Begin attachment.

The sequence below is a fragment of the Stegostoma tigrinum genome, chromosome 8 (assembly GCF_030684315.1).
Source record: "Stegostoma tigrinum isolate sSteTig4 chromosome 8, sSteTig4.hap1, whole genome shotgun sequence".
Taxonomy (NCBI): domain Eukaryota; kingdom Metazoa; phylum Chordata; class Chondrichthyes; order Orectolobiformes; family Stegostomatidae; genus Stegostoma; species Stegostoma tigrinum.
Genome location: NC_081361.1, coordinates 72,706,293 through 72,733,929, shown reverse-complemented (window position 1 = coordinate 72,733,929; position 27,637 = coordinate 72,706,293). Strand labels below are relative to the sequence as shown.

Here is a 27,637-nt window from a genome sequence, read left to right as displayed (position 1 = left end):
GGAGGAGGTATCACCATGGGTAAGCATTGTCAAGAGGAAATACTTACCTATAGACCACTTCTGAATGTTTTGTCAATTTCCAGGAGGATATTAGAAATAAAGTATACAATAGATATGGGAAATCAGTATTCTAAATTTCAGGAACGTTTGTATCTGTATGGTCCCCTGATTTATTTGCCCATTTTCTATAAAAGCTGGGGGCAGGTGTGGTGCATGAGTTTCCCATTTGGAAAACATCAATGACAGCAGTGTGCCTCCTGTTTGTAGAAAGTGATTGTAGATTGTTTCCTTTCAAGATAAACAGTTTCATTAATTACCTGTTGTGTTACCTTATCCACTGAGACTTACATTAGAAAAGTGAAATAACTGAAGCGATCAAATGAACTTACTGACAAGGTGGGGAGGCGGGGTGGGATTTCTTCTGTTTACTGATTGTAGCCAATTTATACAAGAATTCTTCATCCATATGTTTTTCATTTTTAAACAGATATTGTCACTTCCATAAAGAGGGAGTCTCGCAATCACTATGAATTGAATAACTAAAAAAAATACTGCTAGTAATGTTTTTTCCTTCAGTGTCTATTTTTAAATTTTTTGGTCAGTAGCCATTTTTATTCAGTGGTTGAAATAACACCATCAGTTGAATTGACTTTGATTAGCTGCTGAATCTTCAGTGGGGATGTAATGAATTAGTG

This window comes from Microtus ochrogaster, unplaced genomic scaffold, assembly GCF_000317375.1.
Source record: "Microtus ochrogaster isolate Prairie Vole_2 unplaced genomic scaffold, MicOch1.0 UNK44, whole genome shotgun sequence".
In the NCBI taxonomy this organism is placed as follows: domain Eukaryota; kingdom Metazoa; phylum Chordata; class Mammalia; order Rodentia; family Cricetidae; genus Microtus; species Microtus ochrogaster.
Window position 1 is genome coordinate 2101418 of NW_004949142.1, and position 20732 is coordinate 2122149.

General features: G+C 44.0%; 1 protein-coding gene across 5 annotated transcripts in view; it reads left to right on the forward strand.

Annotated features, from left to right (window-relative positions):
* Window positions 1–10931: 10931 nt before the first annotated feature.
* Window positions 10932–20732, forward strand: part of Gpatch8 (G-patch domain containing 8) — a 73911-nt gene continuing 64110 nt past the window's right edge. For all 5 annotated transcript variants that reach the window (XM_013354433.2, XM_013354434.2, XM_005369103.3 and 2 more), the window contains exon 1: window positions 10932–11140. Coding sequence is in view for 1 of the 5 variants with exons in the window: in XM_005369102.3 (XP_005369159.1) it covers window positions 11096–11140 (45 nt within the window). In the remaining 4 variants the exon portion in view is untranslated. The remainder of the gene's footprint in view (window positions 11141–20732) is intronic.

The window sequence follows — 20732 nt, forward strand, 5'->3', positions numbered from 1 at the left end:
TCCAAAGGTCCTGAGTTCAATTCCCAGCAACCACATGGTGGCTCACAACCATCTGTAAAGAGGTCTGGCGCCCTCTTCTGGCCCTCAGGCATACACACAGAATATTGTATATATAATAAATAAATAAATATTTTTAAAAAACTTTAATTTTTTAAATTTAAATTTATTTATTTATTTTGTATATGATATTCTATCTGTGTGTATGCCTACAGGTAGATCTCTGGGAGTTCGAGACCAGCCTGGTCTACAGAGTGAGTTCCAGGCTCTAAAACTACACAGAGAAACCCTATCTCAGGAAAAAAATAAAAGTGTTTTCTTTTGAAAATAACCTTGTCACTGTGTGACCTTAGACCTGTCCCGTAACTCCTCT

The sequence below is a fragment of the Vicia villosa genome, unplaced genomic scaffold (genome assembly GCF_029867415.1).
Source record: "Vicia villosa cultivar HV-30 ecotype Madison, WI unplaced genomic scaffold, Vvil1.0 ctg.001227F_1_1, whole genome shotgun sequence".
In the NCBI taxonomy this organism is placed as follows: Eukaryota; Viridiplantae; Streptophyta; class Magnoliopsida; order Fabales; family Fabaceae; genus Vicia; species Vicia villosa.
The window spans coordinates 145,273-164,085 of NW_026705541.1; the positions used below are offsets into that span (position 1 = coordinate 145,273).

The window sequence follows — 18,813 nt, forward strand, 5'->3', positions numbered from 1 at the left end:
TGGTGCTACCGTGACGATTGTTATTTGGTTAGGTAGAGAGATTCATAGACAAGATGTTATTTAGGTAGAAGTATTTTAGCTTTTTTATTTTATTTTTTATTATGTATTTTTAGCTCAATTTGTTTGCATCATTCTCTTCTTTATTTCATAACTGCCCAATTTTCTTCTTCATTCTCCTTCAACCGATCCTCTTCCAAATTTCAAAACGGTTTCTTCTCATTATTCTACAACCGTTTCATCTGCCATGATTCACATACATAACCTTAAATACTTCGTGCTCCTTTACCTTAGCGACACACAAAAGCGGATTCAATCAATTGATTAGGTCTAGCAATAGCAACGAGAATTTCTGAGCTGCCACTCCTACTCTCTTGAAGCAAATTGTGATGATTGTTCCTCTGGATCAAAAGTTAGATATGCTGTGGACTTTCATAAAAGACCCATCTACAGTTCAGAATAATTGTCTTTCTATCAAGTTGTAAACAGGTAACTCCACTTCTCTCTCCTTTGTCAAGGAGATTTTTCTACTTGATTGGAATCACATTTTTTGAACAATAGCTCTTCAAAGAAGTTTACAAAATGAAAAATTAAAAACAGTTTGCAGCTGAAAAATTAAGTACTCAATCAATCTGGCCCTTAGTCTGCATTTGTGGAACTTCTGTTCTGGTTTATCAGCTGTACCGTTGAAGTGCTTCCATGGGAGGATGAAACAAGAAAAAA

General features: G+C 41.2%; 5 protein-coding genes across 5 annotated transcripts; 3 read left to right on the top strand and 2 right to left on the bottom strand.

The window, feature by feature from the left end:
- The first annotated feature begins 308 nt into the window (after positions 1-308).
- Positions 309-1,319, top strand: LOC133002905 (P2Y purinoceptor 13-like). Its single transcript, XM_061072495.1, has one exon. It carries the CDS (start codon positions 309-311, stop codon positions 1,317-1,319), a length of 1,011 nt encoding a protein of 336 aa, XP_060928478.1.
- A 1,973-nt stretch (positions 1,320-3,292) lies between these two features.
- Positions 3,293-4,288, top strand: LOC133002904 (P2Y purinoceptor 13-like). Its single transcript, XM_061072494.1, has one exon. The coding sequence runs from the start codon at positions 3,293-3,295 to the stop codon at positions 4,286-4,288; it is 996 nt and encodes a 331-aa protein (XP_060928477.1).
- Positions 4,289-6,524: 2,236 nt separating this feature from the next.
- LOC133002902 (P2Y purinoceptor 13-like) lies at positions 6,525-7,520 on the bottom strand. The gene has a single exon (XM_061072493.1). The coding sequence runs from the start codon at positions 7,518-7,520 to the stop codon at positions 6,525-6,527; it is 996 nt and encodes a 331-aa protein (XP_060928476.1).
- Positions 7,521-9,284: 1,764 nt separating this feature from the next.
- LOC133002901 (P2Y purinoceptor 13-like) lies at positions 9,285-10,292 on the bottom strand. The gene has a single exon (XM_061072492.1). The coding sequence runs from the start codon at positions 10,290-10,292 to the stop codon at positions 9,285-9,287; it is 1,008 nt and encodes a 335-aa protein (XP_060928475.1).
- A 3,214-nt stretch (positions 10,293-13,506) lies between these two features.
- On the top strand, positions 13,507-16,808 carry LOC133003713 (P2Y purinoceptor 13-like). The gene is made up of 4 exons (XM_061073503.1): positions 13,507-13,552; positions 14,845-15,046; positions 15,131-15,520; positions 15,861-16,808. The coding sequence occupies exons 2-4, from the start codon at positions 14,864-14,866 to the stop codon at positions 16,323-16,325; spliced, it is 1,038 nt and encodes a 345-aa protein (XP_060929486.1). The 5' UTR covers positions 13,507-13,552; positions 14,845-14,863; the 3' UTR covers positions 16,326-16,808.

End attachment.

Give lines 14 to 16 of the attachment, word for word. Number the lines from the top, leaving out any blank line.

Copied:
* Window positions 10932–20732, forward strand: part of Gpatch8 (G-patch domain containing 8) — a 73911-nt gene continuing 64110 nt past the window's right edge. For all 5 annotated transcript variants that reach the window (XM_013354433.2, XM_013354434.2, XM_005369103.3 and 2 more), the window contains exon 1: window positions 10932–11140. Coding sequence is in view for 1 of the 5 variants with exons in the window: in XM_005369102.3 (XP_005369159.1) it covers window positions 11096–11140 (45 nt within the window). In the remaining 4 variants the exon portion in view is untranslated. The remainder of the gene's footprint in view (window positions 11141–20732) is intronic.

The window sequence follows — 20732 nt, forward strand, 5'->3', positions numbered from 1 at the left end:
TCCAAAGGTCCTGAGTTCAATTCCCAGCAACCACATGGTGGCTCACAACCATCTGTAAAGAGGTCTGGCGCCCTCTTCTGGCCCTCAGGCATACACACAGAATATTGTATATATAATAAATAAATAAATATTTTTAAAAAACTTTAATTTTTTAAATTTAAATTTATTTATTTATTTTGTATATGATATTCTATCTGTGTGTATGCCTACAGGTAGATCTCTGGGAGTTCGAGACCAGCCTGGTCTACAGAGTGAGTTCCAGGCTCTAAAACTACACAGAGAAACCCTATCTCAGGAAAAAAATAAAAGTGTTTTCTTTTGAAAATAACCTTGTCACTGTGTGACCTTAGACCTGTCCCGTAACTCCTCT